If there's one thing Rose Namajunas, the two-time former UFC women's strawweight champion, is never without, it's her refreshing ability to share the honest truth at every turn.
So, in a sport as unforgiving and violent as MMA, it would typically be a red flag to hear a fighter, still presumably in the midst of their fighting prime, talk so casually about how much she wrestled with concerns over whether she still wants to do this for a living in the 16-month aftermath of her bizarre title loss to Carla Esparza in their 2022 rematch.
But no one else has had quite the unique journey of the 31-year-old Namajunas (11-5), who has faced disastrous defeats (and the subsequent quandary about her future) many times before only to pick up the pieces and return somehow better off for having endured the experience.
For most fighters, a loss like the one Namajunas was forced to digest after UFC 274, when she lifelessly allowed the title to slip through her hands, would be enough to break them. But Namajunas has been here before and come through the other side.
From her 2014 title loss in her UFC debut against Esparza through being dropped on her head to lose the title against Jessica Andrade in 2019, the exact same cycle has played out three separate times the same way: lose spectacularly, question your future and return to record a three-fight win streak full of spectacular breakthroughs and inspirational moments.
This time, however, Namajunas is doing anything but taking a soft return when she faces France native Manon Fiorot (10-1), a rising 125-pound contender who has won all five of her trips to the Octagon, in Saturday's UFC Fight Night card from Accor Arena in Paris.
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Should we expect the queen of reinvention to reveal the latest version of the "Thug Rose" remix?
"I hope so. It's all about just being honest with yourself," Namajunas told "Morning Kombat" on Wednesday. "[The Esparza rematch] probably was my worst performance and it sucks. But it's all about just being honest with that and taking the right steps forward and having faith in my creator that he has my back in making the right decisions going forward. That's really, I guess, all I can do."
Considering how in tune she often is to her emotions and what causes them, it might not come as a surprise that it was actually fear that drove Namajunas to move up in weight and take on such a dangerous challenge. Knowing it would motivate her to be at her best, Namajunas decided to embrace the fear and use it as fuel.
"With more weight behind the other person, it's always going to mean you need to be on your Ps and Qs even more," Namajunas said. "Moving up in weight, I always looked at as being a bigger challenge because it forces you to be a better mixed martial artist. I have to make sure that I'm good in all areas, like I'm strong, I'm fit but I'm also good [with] technique and strategy. I think it just requires a little more out of you to move up in weight."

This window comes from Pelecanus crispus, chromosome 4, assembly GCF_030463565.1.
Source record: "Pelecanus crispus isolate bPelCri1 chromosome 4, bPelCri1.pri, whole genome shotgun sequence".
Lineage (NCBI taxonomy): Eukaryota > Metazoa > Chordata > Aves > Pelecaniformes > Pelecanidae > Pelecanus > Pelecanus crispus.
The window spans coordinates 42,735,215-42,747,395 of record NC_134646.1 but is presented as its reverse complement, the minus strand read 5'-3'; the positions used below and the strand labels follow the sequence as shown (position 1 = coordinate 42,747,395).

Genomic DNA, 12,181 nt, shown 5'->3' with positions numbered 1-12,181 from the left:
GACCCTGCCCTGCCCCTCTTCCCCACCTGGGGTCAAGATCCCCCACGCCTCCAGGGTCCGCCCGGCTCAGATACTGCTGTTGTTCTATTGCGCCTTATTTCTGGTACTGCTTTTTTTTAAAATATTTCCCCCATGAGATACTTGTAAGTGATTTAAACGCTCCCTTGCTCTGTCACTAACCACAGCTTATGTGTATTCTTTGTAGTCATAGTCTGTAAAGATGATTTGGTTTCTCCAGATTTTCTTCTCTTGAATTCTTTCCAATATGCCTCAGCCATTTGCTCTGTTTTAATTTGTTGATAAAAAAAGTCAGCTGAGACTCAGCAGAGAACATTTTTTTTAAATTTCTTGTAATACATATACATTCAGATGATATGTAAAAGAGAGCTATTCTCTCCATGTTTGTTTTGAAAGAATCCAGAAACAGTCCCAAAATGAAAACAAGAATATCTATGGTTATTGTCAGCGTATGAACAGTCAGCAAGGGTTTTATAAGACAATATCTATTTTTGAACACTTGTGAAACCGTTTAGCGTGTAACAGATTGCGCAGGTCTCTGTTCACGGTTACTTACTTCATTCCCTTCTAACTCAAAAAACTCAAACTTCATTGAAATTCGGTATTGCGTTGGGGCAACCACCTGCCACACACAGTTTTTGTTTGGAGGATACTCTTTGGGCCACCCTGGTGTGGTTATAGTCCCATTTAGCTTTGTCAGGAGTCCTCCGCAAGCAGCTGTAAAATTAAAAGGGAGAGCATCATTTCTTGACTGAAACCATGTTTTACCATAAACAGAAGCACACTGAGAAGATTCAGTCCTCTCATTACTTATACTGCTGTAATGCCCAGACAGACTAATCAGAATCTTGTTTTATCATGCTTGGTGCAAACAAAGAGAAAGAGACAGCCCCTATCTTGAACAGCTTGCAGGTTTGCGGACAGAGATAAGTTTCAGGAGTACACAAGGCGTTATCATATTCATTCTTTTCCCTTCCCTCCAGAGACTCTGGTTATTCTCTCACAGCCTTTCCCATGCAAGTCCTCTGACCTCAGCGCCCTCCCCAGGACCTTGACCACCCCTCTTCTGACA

The move up in weight also brings the potential to free Namajunas from the difficult weight cuts she has endured for a full decade as a naturally large strawweight. Namajunas said she already feels stronger at the new weight and actually believes she's faster.
"My timing is better and I'm healthier," Namajunas said. "Just knowing that I'm probably not going to go through the Skeletor and eye-sunken phase, that can't be good for your health. I look at all of this as a marathon so it's making sure I am as healthy as possible when it is all said and done. That's all that matters.
"I think I match up really well with her, honestly. But at the same time, she poses things I have to make sure I'm on my game for. That's what makes it exciting because I'm confident in what I can do, it's just about staying composed and believing in the work I put in and having faith that what will be is what is supposed to happen. I do see some things that I can capitalize on and could be in my favor, for sure."
Fiorot has won 10 straight fights since losing her pro debut via split decision to Leah McCourt in 2018. She's also 5-0 since first making the walk to the Octagon two years ago and opened as a small betting favorite over Namajunas, who must shake off the rust of a nearly two-year layoff.
But for Namajunas, it has never been about winning streaks or momentum, it's all about the moment. And few in women's MMA history have been able to deliver the big moment in more impactful ways than Namajunas, who believes her candidness about the emotional journey of a pro fighter can have a much bigger impact on people than the wins or losses she compiles inside the cage.
"That's what I do this for," Namajunas said. "A lot of other athletes make it about their ego and, of course, I've got an ego, too, to say I'm the champ and the best. But it's how can I use this to change the world around me and influence other people and make myself better? That's what it is all about."
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